Getting started with time series analysis

Time series analysis involves identifying attributes of your time series data, such as trend and seasonality, by measuring statistical properties.

Getting started with time series analysis

From stock market analysis to economic forecasting, earthquake prediction, and industrial process and quality control, time series analysis has countless applications that enterprises of all kinds rely on to detect trends, develop forecasts, and improve outcomes. In the past year, using time series modeling to manage responses to the pandemic has definitely been one of the most urgent applications of time series analysis.

Time series analysis involves identifying attributes of your time series data, such as trend and seasonality, by measuring statistical properties such as covariance and autocorrelation. Once the attributes of observed time series data are identified, they can be interpreted, integrated with other data, and used for anomaly detection, forecasting, and other machine learning tasks.

Programming languages used for time series analysis and data science include Python, R, Java, Flux, and others. Learning how time series pertains to data science is a great place to start whether you’re interested in becoming a data scientist or simply need to perform time series forecasting or anomaly detection for your use case.

Storing and visualizing time series data

As the Internet of Things (IoT) plays a larger role in all of our lives and as industrial IoT technologies increasingly depend on time series analysis to achieve operational efficiencies and enable predictive maintenance, the ability to scalably ingest, store, and analyze time series data has become a necessity within data infrastructures.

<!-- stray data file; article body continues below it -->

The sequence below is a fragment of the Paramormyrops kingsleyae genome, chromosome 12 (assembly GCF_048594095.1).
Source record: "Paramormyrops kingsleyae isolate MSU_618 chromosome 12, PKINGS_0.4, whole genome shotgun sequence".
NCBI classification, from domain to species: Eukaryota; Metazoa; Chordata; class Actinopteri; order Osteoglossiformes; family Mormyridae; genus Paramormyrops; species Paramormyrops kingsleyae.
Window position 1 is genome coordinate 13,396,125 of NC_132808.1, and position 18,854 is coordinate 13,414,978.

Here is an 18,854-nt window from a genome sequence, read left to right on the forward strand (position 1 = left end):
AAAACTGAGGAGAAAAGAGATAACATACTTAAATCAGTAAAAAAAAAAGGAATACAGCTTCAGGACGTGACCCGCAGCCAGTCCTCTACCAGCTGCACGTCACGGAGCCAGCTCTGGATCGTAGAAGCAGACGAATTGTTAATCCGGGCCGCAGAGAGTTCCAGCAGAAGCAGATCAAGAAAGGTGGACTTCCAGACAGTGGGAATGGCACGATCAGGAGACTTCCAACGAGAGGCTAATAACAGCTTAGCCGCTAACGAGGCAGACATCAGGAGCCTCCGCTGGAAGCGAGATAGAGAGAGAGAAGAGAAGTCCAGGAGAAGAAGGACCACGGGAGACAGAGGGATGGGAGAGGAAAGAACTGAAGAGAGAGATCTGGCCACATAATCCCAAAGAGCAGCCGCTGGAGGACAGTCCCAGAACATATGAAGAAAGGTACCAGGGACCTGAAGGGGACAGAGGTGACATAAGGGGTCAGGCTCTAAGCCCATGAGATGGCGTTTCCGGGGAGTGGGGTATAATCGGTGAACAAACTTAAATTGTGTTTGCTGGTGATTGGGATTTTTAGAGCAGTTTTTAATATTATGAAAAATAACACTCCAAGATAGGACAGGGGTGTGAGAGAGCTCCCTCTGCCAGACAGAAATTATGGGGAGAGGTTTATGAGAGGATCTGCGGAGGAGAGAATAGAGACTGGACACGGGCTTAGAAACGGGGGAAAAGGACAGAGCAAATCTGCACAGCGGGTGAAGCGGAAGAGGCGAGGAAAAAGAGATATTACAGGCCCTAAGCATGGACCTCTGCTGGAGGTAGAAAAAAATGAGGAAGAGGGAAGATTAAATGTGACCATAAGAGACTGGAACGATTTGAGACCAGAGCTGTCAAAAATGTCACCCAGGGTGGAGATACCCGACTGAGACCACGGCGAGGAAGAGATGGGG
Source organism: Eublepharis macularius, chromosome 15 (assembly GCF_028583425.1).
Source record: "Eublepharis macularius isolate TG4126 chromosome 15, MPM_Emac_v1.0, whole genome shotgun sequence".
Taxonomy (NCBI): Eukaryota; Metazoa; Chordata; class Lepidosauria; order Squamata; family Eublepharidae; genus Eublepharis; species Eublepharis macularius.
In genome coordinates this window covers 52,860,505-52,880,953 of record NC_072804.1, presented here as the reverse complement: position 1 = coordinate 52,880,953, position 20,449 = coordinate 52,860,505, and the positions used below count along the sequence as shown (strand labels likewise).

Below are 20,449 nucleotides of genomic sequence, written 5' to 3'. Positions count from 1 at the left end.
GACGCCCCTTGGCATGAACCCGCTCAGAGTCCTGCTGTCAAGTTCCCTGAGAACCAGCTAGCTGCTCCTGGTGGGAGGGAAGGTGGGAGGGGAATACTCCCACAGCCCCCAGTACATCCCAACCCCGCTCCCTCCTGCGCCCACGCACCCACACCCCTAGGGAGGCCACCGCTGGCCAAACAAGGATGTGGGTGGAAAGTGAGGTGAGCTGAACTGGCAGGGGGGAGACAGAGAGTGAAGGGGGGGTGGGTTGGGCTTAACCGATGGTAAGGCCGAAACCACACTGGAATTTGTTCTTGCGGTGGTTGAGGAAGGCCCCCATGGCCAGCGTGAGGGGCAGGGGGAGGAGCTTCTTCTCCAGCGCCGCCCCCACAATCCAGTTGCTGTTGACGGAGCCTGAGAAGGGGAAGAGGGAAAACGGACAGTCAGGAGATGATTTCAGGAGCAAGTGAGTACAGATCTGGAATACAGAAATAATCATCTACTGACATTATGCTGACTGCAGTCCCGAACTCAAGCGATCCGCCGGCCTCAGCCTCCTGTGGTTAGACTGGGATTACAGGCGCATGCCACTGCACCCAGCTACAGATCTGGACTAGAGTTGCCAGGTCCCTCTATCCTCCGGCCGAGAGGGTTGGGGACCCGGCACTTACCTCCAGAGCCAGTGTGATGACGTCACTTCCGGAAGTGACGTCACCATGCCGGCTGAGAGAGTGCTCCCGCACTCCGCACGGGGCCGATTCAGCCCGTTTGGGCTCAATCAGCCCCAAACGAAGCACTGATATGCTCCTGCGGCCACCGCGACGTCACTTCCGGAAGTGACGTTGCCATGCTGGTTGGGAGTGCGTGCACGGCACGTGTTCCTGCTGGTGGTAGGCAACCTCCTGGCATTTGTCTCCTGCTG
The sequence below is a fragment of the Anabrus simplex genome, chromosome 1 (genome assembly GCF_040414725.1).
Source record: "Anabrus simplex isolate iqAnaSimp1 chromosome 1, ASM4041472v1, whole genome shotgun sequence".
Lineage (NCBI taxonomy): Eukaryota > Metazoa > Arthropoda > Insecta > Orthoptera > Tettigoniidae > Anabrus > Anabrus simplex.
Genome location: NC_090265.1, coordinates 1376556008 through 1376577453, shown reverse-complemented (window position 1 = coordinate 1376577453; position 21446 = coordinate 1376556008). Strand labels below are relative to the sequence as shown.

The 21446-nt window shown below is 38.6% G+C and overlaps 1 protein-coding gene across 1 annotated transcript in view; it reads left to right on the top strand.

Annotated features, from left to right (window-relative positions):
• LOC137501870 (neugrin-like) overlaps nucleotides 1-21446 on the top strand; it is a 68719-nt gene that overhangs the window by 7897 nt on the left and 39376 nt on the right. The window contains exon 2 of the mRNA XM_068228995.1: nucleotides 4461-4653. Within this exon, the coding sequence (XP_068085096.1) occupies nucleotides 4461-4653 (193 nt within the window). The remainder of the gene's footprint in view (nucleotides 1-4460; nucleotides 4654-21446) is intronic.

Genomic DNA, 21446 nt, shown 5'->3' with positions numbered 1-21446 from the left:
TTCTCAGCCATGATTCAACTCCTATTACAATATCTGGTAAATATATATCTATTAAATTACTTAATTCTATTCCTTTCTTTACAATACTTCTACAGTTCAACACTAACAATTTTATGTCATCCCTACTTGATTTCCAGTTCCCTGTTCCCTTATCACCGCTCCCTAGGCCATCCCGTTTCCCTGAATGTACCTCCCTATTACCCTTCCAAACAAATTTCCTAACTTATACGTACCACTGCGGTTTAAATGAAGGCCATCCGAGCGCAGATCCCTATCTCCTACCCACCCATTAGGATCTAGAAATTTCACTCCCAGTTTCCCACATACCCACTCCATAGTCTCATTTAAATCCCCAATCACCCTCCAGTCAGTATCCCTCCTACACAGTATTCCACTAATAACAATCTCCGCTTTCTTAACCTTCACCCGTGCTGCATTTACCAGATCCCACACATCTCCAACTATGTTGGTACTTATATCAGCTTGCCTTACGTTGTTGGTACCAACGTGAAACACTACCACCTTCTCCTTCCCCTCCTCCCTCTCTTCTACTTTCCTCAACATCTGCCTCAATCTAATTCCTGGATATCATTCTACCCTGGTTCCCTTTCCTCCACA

To ingest and manage time series data, a purpose-built time series platform with built-in UI and analytics capabilities can go a long way in preparing an organization to handle time series data and run data modeling and online machine learning workloads. An effective purpose-built time series database should enable users to automatically retire old data, easily downsample data to lower-resolution data, and transform time series on a schedule in preparation for future analysis.

Another necessity, since time series analysis is based on data plotted against time, is to visualize the data—often in real time—to observe any patterns that might occur over time. An effective purpose-built UI should facilitate cross-collaboration with teams working on time series in different time zones, efficiently render visualizations that represent millions of time series points, and easily enable users to take corrective action in response to their time series data. 

Attributes of time series data

Time series data can be understood through three components or characteristics: 

  • Trend refers to any systematic change in the level of a series—i.e., its long-term direction. Both the direction and slope (rate of change) of a trend may remain constant or change throughout the course of the series.
  • Seasonality refers to a repeating pattern of increase and decrease in the series that occurs consistently throughout its duration. Seasonality is commonly thought of as a cyclical or repeating pattern within a period of one year, but seasons aren’t confined to a yearly time scale. Seasons can exist in the nanosecond range as well.